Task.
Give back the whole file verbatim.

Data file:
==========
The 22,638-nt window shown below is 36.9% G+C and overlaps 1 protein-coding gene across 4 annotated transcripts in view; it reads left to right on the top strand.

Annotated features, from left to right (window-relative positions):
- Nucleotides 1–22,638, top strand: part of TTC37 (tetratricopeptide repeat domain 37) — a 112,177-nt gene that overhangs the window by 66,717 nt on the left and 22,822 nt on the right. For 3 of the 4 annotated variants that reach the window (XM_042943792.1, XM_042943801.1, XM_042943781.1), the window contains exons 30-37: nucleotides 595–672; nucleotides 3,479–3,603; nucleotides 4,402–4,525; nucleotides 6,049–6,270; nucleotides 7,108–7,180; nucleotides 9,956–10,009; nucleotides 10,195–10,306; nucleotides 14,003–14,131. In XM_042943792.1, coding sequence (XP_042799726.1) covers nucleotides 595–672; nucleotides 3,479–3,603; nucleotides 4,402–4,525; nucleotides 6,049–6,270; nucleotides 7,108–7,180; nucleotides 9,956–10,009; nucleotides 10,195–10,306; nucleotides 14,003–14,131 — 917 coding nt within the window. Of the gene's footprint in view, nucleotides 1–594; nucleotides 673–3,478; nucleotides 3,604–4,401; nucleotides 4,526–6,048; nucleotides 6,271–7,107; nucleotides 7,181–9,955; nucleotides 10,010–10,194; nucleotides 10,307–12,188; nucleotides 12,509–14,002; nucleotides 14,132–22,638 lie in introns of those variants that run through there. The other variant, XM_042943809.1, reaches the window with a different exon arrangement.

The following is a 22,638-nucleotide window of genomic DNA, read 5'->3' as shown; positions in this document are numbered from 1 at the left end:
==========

The 22,638-nt window shown below is 36.9% G+C and overlaps 1 protein-coding gene across 4 annotated transcripts in view; it reads left to right on the top strand.

Annotated features, from left to right (window-relative positions):
- Nucleotides 1–22,638, top strand: part of TTC37 (tetratricopeptide repeat domain 37) — a 112,177-nt gene that overhangs the window by 66,717 nt on the left and 22,822 nt on the right. For 3 of the 4 annotated variants that reach the window (XM_042943792.1, XM_042943801.1, XM_042943781.1), the window contains exons 30-37: nucleotides 595–672; nucleotides 3,479–3,603; nucleotides 4,402–4,525; nucleotides 6,049–6,270; nucleotides 7,108–7,180; nucleotides 9,956–10,009; nucleotides 10,195–10,306; nucleotides 14,003–14,131. In XM_042943792.1, coding sequence (XP_042799726.1) covers nucleotides 595–672; nucleotides 3,479–3,603; nucleotides 4,402–4,525; nucleotides 6,049–6,270; nucleotides 7,108–7,180; nucleotides 9,956–10,009; nucleotides 10,195–10,306; nucleotides 14,003–14,131 — 917 coding nt within the window. Of the gene's footprint in view, nucleotides 1–594; nucleotides 673–3,478; nucleotides 3,604–4,401; nucleotides 4,526–6,048; nucleotides 6,271–7,107; nucleotides 7,181–9,955; nucleotides 10,010–10,194; nucleotides 10,307–12,188; nucleotides 12,509–14,002; nucleotides 14,132–22,638 lie in introns of those variants that run through there. The other variant, XM_042943809.1, reaches the window with a different exon arrangement.

The following is a 22,638-nucleotide window of genomic DNA, read 5'->3' as shown; positions in this document are numbered from 1 at the left end: